Camelia


(Species:  Camellia - Family: Theaceae)


Camellia and its origins

The Camellia is an evergreen shrub grown for its showy flowers as well as deep green, glossy foliage.

In the wild, it grows in Eastern and Southern Asia, and was much celebrated for its beautiful blooms in Chinese and Japanese gardens for hundreds of years before Camellias reached Europe in the early 18th century.

 

Seasonality: Camellia in flower

The Camellia’s great benefit is that is offers flowers early in the year, from late winter to early spring, when little else is in bloom. It is a spectacular and showy flower.  A Camellia can be so smothered in flowers that the foliage almost disappears.

 

Blooms can measure up to 12cms, and range from a simple single anemone shape, such as pale pink C williamsii JC  Williams, to a full peony such as deep pink Anticipation. Flowers can be streaked with a deeper colour, such as raspberry-rippled C japonica Lavinia Maggi, or even picotee-edged, such as cerise-edged white C japonica Margaret Davis.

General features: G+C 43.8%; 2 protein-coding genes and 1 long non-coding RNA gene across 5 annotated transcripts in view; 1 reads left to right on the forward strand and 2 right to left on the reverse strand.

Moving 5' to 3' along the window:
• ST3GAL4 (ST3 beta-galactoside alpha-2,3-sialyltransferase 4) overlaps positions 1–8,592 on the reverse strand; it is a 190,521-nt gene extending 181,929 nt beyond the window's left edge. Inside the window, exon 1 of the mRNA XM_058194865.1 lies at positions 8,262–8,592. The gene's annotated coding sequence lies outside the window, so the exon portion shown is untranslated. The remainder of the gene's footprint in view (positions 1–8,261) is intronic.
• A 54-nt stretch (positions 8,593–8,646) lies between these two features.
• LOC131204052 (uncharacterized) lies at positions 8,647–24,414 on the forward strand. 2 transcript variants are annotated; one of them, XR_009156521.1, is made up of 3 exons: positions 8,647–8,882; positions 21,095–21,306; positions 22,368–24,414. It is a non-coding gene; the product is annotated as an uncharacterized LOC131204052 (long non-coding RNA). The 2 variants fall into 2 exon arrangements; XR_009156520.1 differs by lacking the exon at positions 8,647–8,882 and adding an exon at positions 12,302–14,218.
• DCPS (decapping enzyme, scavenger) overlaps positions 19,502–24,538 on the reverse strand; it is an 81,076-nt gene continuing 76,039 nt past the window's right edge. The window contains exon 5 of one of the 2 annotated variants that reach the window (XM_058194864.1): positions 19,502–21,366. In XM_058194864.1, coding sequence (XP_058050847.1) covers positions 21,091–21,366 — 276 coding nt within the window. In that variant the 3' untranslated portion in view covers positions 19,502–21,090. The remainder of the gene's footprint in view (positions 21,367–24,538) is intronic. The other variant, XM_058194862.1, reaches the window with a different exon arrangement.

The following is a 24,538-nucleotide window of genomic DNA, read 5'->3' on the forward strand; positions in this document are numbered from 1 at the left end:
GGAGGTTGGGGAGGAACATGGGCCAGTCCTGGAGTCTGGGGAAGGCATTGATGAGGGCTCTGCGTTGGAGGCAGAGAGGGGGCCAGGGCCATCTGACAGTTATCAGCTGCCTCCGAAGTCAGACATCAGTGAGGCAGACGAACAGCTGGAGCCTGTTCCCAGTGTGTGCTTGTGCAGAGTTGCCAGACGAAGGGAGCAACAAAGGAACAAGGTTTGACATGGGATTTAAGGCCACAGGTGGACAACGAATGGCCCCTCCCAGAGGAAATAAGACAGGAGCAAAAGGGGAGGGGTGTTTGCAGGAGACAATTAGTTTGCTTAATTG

Colours are usually shades of white, pink and lipstick red, though there are cream and yellow camellias too. Garden varieties can reach over 3m and more, but the average size of a Camellia is less than 2m.    

 

How to plant Camellia

The Camellia is not particularly hard to grow and is perfect for the novice gardener.  It needs little or no pruning, and will dependably flower in early spring. However it does need to be planted in lime-free soil, i.e. neutral to acid, not alkaline, and in a sheltered position; against a house wall is an ideal spot.

 

Frost and a speedy thawing can damage flower buds, so avoid planting where the camellia could be exposed to icy winds and early morning sun. As they are woodland plants, camellias prefer semi-shade. Camellias also grow well very well in containers.

 

Not all types are fully hardy, so choose your Camellia cultivar with care.

 

Propagation of Camellia

Take semi-ripe Camellia cuttings from midsummer to early winter, or leaf bud cuttings from midsummer to winter.

 

Did you know?

The most famous camellia is not a garden-worthy variety with those familiar knockout flowers. It is a more modest species: the tea plant, Camellia sinensis.

 

The simple, perfect white camellia is a symbol of the Chanel fashion house.